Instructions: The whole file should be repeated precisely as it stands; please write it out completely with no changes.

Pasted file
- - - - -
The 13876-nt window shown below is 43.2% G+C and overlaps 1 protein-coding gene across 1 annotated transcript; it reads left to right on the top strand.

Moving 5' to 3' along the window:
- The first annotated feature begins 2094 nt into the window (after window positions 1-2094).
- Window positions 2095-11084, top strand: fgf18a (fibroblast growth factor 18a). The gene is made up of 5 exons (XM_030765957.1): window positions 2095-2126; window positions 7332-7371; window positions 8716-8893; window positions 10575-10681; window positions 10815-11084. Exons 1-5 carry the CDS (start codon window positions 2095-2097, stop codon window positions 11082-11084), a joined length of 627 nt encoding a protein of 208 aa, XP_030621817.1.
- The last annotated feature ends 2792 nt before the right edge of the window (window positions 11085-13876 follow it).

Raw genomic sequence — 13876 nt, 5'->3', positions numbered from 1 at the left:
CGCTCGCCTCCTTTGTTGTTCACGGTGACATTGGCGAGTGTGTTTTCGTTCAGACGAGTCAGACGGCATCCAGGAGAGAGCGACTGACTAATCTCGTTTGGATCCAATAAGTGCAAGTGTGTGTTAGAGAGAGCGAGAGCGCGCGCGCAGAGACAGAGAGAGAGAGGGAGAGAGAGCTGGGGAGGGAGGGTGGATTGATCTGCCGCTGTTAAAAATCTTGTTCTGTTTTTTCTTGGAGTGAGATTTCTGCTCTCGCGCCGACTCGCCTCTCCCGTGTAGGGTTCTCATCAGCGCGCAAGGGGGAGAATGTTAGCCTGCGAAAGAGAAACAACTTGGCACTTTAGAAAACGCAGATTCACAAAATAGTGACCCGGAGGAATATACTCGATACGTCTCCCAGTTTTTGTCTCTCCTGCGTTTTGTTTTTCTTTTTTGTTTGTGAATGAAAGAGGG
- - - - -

The 13876-nt window shown below is 43.2% G+C and overlaps 1 protein-coding gene across 1 annotated transcript; it reads left to right on the top strand.

Moving 5' to 3' along the window:
- The first annotated feature begins 2094 nt into the window (after window positions 1-2094).
- Window positions 2095-11084, top strand: fgf18a (fibroblast growth factor 18a). The gene is made up of 5 exons (XM_030765957.1): window positions 2095-2126; window positions 7332-7371; window positions 8716-8893; window positions 10575-10681; window positions 10815-11084. Exons 1-5 carry the CDS (start codon window positions 2095-2097, stop codon window positions 11082-11084), a joined length of 627 nt encoding a protein of 208 aa, XP_030621817.1.
- The last annotated feature ends 2792 nt before the right edge of the window (window positions 11085-13876 follow it).

Raw genomic sequence — 13876 nt, 5'->3', positions numbered from 1 at the left:
CGCTCGCCTCCTTTGTTGTTCACGGTGACATTGGCGAGTGTGTTTTCGTTCAGACGAGTCAGACGGCATCCAGGAGAGAGCGACTGACTAATCTCGTTTGGATCCAATAAGTGCAAGTGTGTGTTAGAGAGAGCGAGAGCGCGCGCGCAGAGACAGAGAGAGAGAGGGAGAGAGAGCTGGGGAGGGAGGGTGGATTGATCTGCCGCTGTTAAAAATCTTGTTCTGTTTTTTCTTGGAGTGAGATTTCTGCTCTCGCGCCGACTCGCCTCTCCCGTGTAGGGTTCTCATCAGCGCGCAAGGGGGAGAATGTTAGCCTGCGAAAGAGAAACAACTTGGCACTTTAGAAAACGCAGATTCACAAAATAGTGACCCGGAGGAATATACTCGATACGTCTCCCAGTTTTTGTCTCTCCTGCGTTTTGTTTTTCTTTTTTGTTTGTGAATGAAAGAGGG